The latest USDA Cattle on Feed report released Friday showed larger supplies of cattle placed into feedlots was expected prior to the report. The report showed a 13.5% increase in the number of cattle placed into feedlots during the month of September 2017 as compared to the September 2016. Average expectations prior to the report were that placements would be up 7.5%. The 13.5% increase totals a 255,000 head increase in the number of cattle placed in September 2017 over last year. This year’s placements were the largest for any September since 2011. Further comparing 2017 to last year, in total, 1.4 million more head of cattle have been placed into feedlots during the first 9 months of 2017 as compared to the same period in 2016.
While placements seem to capture most of the headlines, aggressive marketing rates continue to pull cattle through the system and keep slaughter weights down. In September, cattle marketed by feedlots were 2.9% above 2016’s. There was one less slaughter day this September than a year ago, so average daily marketings were 8.0% above 2016’s. Even though the head marketed has been well anticipated, its role in the market has been key to fed cattle prices, which recently have been more than $10 per cwt. above a year ago.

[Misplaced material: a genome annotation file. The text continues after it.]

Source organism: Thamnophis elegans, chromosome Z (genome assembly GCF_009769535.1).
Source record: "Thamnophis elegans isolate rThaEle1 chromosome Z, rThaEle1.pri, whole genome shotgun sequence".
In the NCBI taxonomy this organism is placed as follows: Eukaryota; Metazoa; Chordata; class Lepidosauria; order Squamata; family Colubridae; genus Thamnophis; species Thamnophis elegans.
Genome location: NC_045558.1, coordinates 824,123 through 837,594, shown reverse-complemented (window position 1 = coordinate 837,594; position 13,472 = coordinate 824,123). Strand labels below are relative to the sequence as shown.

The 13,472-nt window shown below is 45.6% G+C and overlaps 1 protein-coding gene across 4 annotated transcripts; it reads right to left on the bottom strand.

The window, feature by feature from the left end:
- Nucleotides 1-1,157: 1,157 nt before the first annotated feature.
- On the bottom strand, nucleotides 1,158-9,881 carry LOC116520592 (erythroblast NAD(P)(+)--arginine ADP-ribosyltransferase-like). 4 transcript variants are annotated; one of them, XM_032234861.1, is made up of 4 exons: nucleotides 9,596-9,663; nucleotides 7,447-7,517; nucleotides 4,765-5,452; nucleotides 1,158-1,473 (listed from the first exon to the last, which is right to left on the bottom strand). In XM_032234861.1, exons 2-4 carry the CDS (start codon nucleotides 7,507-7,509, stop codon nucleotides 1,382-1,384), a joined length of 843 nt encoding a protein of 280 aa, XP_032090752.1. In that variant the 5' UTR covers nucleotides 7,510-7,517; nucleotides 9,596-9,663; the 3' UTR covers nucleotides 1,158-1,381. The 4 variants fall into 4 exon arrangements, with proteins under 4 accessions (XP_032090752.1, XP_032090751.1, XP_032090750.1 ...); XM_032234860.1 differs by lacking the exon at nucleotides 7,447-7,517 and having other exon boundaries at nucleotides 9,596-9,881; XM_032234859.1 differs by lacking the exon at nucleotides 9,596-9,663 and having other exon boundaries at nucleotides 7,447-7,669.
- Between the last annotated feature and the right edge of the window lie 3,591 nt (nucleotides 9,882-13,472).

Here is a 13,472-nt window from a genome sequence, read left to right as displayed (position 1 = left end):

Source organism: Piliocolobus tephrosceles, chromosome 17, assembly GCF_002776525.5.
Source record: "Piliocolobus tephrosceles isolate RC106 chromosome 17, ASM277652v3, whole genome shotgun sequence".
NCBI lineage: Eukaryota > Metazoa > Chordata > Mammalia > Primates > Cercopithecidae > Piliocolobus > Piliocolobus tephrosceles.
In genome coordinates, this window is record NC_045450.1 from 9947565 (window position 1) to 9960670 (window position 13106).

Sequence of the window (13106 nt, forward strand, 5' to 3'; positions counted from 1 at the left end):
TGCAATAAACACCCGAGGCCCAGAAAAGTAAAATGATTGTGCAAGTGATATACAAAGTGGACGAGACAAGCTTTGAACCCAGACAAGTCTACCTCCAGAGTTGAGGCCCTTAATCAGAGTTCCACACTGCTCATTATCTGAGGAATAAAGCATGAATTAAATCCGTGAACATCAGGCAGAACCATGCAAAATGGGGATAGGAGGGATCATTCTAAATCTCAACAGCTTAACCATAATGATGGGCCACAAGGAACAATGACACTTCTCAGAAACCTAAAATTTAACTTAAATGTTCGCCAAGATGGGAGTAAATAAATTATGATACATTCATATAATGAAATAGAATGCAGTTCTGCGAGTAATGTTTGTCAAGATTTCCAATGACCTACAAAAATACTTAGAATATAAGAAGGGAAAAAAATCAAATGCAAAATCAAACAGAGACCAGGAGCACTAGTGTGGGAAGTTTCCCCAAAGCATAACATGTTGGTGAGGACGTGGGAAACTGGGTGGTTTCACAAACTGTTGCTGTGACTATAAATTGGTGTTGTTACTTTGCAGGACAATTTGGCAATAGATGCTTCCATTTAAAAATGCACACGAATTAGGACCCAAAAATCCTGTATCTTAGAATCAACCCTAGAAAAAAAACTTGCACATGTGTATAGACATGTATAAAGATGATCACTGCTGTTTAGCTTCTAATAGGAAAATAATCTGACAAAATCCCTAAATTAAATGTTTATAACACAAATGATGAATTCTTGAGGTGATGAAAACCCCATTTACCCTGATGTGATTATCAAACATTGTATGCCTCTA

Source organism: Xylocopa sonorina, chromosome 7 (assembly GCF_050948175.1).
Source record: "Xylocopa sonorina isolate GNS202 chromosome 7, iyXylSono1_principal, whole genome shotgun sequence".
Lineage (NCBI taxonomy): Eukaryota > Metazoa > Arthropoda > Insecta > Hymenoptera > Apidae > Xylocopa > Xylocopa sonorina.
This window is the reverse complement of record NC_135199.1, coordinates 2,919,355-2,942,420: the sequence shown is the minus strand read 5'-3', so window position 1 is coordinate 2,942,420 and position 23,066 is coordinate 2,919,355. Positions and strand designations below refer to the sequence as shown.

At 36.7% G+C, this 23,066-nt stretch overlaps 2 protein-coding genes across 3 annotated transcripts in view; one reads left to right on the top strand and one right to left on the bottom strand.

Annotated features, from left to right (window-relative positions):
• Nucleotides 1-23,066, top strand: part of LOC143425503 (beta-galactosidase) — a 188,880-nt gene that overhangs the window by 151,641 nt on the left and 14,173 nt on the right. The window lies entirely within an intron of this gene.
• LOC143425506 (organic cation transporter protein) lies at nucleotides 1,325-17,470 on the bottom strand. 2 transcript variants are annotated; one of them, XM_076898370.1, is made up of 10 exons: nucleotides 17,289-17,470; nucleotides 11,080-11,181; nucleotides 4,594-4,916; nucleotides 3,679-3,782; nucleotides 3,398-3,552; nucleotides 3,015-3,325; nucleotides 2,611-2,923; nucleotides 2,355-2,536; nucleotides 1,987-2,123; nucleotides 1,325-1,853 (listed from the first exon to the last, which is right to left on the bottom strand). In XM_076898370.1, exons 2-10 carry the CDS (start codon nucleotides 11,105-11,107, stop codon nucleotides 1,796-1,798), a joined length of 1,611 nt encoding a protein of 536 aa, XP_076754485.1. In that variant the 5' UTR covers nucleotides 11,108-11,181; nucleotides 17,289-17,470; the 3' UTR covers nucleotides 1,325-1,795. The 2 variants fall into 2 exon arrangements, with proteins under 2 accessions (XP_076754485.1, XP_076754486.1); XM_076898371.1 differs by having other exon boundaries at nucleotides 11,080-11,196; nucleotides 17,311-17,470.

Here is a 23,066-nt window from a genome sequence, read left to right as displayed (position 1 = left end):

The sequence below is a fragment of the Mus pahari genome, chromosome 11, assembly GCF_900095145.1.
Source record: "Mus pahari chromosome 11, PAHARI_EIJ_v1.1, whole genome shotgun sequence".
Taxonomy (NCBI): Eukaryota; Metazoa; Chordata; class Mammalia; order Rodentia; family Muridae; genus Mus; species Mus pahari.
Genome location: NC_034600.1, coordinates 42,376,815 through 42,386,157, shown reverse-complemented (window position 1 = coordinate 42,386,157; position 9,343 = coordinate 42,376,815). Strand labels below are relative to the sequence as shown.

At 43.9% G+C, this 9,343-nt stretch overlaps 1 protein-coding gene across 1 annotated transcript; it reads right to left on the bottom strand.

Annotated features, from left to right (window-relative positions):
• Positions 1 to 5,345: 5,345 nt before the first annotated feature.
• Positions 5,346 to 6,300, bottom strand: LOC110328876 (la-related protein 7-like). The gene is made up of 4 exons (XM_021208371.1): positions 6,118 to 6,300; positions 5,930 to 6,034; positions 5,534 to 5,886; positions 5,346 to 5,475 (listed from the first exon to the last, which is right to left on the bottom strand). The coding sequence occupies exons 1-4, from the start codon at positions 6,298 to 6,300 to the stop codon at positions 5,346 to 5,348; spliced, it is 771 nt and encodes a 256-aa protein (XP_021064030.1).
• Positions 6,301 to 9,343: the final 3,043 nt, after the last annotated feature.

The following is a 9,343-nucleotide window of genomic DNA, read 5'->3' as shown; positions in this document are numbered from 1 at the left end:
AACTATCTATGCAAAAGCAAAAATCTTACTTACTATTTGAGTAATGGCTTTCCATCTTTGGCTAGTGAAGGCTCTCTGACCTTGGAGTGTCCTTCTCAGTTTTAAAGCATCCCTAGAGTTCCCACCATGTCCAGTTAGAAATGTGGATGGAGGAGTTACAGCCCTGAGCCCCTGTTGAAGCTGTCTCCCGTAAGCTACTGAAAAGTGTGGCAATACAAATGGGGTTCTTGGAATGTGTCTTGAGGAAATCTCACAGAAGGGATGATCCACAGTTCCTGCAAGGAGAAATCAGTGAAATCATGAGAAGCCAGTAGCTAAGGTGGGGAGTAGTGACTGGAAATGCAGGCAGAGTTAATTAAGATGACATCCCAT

A critical result of the marketing pace has been year-on-year declines in slaughter steer and heifer dressed weights. The aggressive marketings since late 2016 have been pulling animals through the feeding stage of the production system, and that has driven weights below a year ago. For the five weeks prior to October 7th, steer carcass weights have been essentially flat and did not increase seasonally. This has major implications in that it suggests we do not have a swelling of market-ready supplies sitting in feedlots.